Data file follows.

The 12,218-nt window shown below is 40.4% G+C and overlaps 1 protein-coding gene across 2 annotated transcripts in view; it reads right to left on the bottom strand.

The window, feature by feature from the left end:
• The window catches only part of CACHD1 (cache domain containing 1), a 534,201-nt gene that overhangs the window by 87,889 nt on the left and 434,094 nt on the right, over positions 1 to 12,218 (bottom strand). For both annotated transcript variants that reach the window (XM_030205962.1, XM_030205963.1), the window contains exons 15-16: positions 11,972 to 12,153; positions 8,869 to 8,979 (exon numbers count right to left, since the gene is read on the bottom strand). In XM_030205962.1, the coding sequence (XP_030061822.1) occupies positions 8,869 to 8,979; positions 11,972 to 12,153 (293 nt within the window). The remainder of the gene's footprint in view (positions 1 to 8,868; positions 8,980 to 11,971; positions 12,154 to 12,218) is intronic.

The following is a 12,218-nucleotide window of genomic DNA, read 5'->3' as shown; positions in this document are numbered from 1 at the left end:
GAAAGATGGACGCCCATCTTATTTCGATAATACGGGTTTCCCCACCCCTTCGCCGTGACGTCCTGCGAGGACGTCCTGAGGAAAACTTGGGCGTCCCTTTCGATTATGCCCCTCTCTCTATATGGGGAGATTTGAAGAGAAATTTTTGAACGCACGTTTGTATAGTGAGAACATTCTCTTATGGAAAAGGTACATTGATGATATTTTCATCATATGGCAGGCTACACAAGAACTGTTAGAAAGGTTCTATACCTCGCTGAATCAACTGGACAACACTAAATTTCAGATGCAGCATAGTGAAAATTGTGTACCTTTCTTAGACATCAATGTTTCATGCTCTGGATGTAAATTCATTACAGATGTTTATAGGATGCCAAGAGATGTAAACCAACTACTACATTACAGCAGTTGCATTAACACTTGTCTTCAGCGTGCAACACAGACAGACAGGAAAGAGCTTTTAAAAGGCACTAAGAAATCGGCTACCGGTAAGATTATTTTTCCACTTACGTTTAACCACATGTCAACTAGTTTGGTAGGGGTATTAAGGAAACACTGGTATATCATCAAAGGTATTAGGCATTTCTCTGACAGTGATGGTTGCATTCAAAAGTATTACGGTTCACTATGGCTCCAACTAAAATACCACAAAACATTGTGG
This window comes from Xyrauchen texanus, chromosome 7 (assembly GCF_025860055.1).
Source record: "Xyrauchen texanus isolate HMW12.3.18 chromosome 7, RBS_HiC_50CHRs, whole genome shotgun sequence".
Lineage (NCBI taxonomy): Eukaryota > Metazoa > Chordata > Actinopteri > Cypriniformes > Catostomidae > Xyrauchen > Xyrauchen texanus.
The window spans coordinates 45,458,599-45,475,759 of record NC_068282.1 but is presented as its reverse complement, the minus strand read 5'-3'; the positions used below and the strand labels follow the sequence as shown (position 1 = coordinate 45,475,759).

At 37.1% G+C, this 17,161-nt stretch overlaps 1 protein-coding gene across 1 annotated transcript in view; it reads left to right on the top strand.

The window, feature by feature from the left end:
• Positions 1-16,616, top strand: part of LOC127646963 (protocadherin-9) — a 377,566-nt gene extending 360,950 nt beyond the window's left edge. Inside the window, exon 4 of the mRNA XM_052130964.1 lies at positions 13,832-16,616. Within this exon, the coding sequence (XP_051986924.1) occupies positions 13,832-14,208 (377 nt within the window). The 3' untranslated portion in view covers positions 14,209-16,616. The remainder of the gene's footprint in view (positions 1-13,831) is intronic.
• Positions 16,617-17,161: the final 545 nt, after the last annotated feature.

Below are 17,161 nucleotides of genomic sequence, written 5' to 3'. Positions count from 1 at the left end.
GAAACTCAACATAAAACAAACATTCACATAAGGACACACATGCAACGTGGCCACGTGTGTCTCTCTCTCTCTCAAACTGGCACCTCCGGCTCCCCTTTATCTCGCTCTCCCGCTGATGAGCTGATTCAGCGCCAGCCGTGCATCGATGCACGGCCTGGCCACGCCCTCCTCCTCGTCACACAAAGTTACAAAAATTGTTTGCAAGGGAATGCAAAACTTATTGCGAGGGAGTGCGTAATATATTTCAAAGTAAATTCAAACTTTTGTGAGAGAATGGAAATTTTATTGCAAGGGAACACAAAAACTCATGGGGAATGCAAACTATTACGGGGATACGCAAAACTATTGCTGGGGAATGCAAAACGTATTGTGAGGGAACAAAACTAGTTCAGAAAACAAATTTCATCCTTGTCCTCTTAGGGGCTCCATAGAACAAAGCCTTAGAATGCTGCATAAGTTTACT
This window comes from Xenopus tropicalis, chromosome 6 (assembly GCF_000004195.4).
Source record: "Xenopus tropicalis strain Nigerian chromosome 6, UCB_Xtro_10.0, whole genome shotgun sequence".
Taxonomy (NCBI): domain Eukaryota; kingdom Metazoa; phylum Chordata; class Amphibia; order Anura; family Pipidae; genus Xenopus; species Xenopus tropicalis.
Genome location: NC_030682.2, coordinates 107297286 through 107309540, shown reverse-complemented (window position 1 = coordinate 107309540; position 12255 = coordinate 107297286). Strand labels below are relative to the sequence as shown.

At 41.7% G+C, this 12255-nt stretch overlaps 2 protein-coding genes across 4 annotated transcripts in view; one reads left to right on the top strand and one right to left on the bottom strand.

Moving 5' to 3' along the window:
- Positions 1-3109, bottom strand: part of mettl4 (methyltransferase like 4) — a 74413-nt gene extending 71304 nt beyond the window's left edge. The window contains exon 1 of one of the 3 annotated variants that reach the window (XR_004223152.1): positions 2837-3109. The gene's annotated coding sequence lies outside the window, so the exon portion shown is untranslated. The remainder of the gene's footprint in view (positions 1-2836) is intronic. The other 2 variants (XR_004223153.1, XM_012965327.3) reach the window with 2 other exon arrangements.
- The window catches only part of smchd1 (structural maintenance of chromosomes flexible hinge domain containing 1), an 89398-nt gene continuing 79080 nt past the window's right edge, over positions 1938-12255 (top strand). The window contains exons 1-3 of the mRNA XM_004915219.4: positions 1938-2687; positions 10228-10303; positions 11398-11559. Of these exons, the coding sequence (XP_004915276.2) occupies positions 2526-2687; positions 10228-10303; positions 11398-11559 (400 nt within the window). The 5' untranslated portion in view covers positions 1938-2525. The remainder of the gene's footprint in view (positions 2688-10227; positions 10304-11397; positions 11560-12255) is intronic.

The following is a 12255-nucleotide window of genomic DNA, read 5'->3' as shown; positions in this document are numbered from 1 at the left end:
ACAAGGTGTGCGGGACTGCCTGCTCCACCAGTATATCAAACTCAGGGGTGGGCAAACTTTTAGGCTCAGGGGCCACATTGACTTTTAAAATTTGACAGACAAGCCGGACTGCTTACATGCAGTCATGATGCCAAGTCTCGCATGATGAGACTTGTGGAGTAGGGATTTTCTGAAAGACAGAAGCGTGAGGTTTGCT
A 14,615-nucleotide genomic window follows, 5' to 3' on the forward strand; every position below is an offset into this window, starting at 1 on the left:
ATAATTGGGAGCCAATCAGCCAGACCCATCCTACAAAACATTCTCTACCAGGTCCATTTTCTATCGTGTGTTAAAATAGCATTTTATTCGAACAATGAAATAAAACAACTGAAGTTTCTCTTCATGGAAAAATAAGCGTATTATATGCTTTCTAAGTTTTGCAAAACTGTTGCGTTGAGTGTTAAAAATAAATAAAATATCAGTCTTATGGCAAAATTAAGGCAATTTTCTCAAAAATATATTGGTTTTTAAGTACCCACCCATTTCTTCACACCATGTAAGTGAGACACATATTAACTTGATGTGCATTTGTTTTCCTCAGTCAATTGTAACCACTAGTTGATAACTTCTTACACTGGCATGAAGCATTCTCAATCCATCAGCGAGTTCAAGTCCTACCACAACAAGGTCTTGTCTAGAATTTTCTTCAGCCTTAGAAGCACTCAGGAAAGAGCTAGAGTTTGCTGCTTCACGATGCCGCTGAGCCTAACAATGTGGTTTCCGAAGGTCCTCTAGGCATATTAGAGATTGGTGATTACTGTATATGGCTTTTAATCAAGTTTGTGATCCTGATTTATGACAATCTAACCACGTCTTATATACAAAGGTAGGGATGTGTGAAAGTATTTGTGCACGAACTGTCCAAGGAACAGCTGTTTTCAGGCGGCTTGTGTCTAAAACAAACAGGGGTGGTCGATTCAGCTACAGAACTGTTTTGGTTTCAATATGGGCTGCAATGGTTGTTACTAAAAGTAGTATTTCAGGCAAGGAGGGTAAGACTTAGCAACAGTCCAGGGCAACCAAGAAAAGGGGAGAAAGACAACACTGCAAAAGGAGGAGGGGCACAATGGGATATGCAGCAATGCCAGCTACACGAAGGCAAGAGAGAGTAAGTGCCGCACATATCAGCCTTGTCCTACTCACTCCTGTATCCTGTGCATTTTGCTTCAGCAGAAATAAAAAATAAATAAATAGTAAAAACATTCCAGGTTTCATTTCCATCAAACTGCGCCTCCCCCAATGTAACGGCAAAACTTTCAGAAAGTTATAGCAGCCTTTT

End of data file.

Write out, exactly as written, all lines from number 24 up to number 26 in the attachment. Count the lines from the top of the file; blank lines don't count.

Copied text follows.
The following is a 12255-nucleotide window of genomic DNA, read 5'->3' as shown; positions in this document are numbered from 1 at the left end:
ACAAGGTGTGCGGGACTGCCTGCTCCACCAGTATATCAAACTCAGGGGTGGGCAAACTTTTAGGCTCAGGGGCCACATTGACTTTTAAAATTTGACAGACAAGCCGGACTGCTTACATGCAGTCATGATGCCAAGTCTCGCATGATGAGACTTGTGGAGTAGGGATTTTCTGAAAGACAGAAGCGTGAGGTTTGCT
A 14,615-nucleotide genomic window follows, 5' to 3' on the forward strand; every position below is an offset into this window, starting at 1 on the left: